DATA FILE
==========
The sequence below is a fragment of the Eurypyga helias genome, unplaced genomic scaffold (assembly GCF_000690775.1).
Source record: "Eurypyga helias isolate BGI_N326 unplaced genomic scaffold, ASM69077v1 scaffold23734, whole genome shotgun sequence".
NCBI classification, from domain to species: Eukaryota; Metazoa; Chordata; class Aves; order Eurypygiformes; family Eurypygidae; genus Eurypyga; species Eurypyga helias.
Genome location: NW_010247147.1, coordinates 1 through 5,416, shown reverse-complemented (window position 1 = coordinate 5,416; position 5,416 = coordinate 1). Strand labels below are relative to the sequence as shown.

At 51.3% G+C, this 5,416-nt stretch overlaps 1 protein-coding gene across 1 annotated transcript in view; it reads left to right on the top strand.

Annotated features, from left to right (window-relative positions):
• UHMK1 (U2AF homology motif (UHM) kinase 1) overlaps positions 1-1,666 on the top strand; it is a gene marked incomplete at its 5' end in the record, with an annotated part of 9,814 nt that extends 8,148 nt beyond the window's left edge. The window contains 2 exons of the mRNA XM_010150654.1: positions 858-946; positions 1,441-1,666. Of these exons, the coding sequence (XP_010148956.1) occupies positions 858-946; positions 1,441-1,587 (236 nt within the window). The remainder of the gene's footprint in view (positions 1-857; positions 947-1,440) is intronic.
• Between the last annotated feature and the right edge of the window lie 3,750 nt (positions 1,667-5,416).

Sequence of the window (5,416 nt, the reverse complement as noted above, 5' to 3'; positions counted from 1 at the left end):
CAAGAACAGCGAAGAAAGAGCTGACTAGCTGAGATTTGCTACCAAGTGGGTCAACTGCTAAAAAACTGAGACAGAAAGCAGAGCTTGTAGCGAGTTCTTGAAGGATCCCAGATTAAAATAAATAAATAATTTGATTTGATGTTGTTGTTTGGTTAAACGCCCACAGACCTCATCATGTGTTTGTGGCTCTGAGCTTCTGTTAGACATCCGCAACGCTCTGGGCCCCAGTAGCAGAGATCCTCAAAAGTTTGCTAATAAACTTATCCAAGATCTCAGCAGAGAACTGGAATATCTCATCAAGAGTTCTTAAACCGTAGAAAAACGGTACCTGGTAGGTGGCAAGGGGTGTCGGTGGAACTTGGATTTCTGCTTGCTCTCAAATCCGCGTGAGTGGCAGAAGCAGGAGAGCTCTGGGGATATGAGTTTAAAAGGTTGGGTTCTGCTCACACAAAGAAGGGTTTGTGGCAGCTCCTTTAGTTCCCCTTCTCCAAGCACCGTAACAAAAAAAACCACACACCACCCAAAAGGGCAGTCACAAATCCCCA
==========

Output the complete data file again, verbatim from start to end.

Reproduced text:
The sequence below is a fragment of the Eurypyga helias genome, unplaced genomic scaffold (assembly GCF_000690775.1).
Source record: "Eurypyga helias isolate BGI_N326 unplaced genomic scaffold, ASM69077v1 scaffold23734, whole genome shotgun sequence".
NCBI classification, from domain to species: Eukaryota; Metazoa; Chordata; class Aves; order Eurypygiformes; family Eurypygidae; genus Eurypyga; species Eurypyga helias.
Genome location: NW_010247147.1, coordinates 1 through 5,416, shown reverse-complemented (window position 1 = coordinate 5,416; position 5,416 = coordinate 1). Strand labels below are relative to the sequence as shown.

At 51.3% G+C, this 5,416-nt stretch overlaps 1 protein-coding gene across 1 annotated transcript in view; it reads left to right on the top strand.

Annotated features, from left to right (window-relative positions):
• UHMK1 (U2AF homology motif (UHM) kinase 1) overlaps positions 1-1,666 on the top strand; it is a gene marked incomplete at its 5' end in the record, with an annotated part of 9,814 nt that extends 8,148 nt beyond the window's left edge. The window contains 2 exons of the mRNA XM_010150654.1: positions 858-946; positions 1,441-1,666. Of these exons, the coding sequence (XP_010148956.1) occupies positions 858-946; positions 1,441-1,587 (236 nt within the window). The remainder of the gene's footprint in view (positions 1-857; positions 947-1,440) is intronic.
• Between the last annotated feature and the right edge of the window lie 3,750 nt (positions 1,667-5,416).

Sequence of the window (5,416 nt, the reverse complement as noted above, 5' to 3'; positions counted from 1 at the left end):
CAAGAACAGCGAAGAAAGAGCTGACTAGCTGAGATTTGCTACCAAGTGGGTCAACTGCTAAAAAACTGAGACAGAAAGCAGAGCTTGTAGCGAGTTCTTGAAGGATCCCAGATTAAAATAAATAAATAATTTGATTTGATGTTGTTGTTTGGTTAAACGCCCACAGACCTCATCATGTGTTTGTGGCTCTGAGCTTCTGTTAGACATCCGCAACGCTCTGGGCCCCAGTAGCAGAGATCCTCAAAAGTTTGCTAATAAACTTATCCAAGATCTCAGCAGAGAACTGGAATATCTCATCAAGAGTTCTTAAACCGTAGAAAAACGGTACCTGGTAGGTGGCAAGGGGTGTCGGTGGAACTTGGATTTCTGCTTGCTCTCAAATCCGCGTGAGTGGCAGAAGCAGGAGAGCTCTGGGGATATGAGTTTAAAAGGTTGGGTTCTGCTCACACAAAGAAGGGTTTGTGGCAGCTCCTTTAGTTCCCCTTCTCCAAGCACCGTAACAAAAAAAACCACACACCACCCAAAAGGGCAGTCACAAATCCCCA